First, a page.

- The Washington Times - Tuesday, December 9, 2014

In between games, Boston Celtics coach Brad Stevens was able to take in some of the hysteria in Richmond last Saturday. Stevens watched part of the game between Virginia and VCU in a sold-out Siegel Center, a roaring gym filled with intrastate rivals. The atmosphere — a small gym filled with a unified, boisterous crowd producing an emphatic happening — is the pulse of college basketball.

Stevens oversaw the Celtics the prior night during a win against the Los Angeles Lakers. He was preparing for back-to-back games against the Wizards starting on Sunday. That stretch of three games in four nights only happens in college during a tournament setting. It’s standard in the NBA.

When Butler played VCU in the 2011 Final Four, making the tournament end among the most unexpected in tournament history, parallels between Stevens and Rams coach Shaka Smart were laid out. Born six months apart, guiding small schools onto a massive stage, amicable and interesting, Smart and Stevens captured college basketball. Their success also produced options, which generated rumors. Where would they go next?

Like college coaches do, they each pledged allegiance to their school. Stevens had signed a long-term deal with Butler in 2010, following a prior extension in 2009. After reportedly being chased by multiple larger schools — from Illinois to UCLA — Stevens shocked most when he accepted the offer to take over the Celtics in 2013.

Meanwhile, Smart signed his extension, an eight-year deal which was inked in April 2011. He continues building his brand in Richmond, with his “Havoc” defense and sold-out home court. The Rams have made the NCAA Tournament three consecutive times since the unexpected Final Four appearance. Smart, who has been at VCU for 5 seasons, is now the name attached to rumors of openings — now or in the future — at blue blood college basketball schools. Though, he says of considering other opportunities, “There hasn’t really been a lot of that.”

Over the last 18 months, Stevens‘ world has taken a dramatic shift, from how he manages a basketball game to the infrastructure around him. Smart remains the catalyst in Richmond. He’s become so revered there a car jammed into the traffic surrounding Siegel Center on Saturday had a Virginia license plate that read, “SHAKAU” with a Rams logo in the center. In many ways, their worlds have split.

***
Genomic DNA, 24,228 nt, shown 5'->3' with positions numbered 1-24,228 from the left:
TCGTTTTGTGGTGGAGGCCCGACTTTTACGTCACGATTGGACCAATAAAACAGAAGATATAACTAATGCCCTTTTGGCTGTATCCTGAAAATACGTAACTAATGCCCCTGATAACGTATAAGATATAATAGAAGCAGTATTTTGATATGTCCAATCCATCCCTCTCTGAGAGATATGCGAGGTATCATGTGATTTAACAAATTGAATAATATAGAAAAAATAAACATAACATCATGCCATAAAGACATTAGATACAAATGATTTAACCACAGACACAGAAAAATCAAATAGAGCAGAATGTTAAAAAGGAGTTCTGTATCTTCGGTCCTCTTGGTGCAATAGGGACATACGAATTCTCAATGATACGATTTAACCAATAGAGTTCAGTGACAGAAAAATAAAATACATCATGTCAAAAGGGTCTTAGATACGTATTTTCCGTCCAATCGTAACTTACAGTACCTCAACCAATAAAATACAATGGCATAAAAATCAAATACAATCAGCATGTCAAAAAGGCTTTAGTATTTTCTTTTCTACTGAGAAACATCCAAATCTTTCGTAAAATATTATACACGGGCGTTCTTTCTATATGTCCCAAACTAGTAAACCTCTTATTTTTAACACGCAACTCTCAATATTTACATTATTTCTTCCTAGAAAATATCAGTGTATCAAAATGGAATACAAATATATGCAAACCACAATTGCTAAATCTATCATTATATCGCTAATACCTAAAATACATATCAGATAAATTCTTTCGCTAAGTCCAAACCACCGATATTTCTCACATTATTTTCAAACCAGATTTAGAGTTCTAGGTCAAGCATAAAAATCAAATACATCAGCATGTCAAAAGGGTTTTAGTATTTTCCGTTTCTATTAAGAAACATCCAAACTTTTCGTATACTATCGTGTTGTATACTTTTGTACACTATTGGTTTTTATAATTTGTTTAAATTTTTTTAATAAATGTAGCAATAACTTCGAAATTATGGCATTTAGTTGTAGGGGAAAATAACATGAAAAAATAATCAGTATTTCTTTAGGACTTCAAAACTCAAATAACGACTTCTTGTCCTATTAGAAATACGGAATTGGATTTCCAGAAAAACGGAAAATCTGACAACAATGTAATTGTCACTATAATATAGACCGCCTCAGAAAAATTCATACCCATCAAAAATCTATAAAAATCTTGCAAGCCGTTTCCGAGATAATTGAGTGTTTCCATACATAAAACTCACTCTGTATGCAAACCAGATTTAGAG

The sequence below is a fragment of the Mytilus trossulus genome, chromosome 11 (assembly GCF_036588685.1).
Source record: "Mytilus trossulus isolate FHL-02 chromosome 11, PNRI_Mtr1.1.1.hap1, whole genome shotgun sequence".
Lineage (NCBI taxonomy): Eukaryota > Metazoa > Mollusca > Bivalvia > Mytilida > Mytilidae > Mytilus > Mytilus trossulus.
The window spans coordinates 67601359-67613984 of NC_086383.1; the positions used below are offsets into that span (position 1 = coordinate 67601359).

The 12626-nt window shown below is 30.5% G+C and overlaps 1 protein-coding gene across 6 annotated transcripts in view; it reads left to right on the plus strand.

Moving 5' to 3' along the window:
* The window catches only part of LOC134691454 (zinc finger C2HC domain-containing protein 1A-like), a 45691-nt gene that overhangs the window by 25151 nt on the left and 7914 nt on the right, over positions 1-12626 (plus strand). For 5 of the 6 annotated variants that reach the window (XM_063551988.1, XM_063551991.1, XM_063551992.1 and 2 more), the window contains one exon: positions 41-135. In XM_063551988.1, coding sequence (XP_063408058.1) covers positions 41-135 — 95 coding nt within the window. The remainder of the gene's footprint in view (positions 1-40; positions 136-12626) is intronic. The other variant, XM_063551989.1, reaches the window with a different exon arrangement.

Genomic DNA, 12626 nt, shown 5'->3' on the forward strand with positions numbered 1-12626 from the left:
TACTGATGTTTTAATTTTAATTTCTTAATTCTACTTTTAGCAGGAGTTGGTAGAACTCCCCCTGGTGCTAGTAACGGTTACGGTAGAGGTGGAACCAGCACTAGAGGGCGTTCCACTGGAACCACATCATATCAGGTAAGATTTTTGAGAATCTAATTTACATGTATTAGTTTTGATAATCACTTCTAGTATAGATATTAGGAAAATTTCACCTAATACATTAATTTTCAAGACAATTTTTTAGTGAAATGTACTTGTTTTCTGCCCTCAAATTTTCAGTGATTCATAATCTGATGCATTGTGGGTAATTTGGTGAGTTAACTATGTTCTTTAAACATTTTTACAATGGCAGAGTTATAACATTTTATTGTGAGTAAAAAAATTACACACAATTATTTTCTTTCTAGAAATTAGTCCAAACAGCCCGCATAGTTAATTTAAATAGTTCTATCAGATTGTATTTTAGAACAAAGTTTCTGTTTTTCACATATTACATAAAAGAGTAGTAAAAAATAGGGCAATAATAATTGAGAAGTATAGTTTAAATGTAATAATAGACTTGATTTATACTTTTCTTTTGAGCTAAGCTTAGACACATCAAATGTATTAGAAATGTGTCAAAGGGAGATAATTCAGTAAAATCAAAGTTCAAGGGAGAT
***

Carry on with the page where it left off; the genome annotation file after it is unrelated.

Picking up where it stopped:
Lessons to be taught

Smart hopes the repetition of five points sticks with players who come through his program.

“Those five things are appreciation, enthusiasm, competitiveness, teamship and accountability,” Smart said.

Saturday was the perfect microcosm of his college basketball bubble. Students filled in behind each basket at least an hour before the game began. The Rams had beaten Virginia last season and the Cavaliers were in the top 10. It was the marquee game of the day in the area. The Cavaliers handled VCU’s defense with ease in a 74-57 win.

Slumped and near-silent in the press conference afterward were two VCU players, Briante Weber and Melvin Johnson. Their dejection is not the kind belonging to most pro athletes after a single game. It’s the irritation of young men learning how to manage in the public eye.

Developing this side of his players is part of Smart’s job. As is managing other aspects of their lives. They talked about what occurred in Ferguson, Missouri. For various reasons, nine members of his roster were raised without fathers. Smart — who recently explained to CBS Sports that his father was rarely in his life — has to mold. He takes lessons from his mother in how to do so.

“She probably taught me about 75 percent of what I know,” Smart said. “Taught me about gratitude and appreciation. Taught me about leadership. Taught me about decision-making. She taught me about team dynamics.”

Stevens is managing players such as the notoriously hard-headed Rajon Rondo. Contract situations and trade rumors dominate talk in the NBA. Though, Stevens said, that element of development is something still offered by his Celtics coaching staff.

“We have a lot of young guys on our team and just like at Butler, we have guys from all different kinds of backgrounds,” Stevens said. “You hope that they know, A, that you’re coaching them, [and] B, you’re there if they need anything and not just as a coach, but as an organization.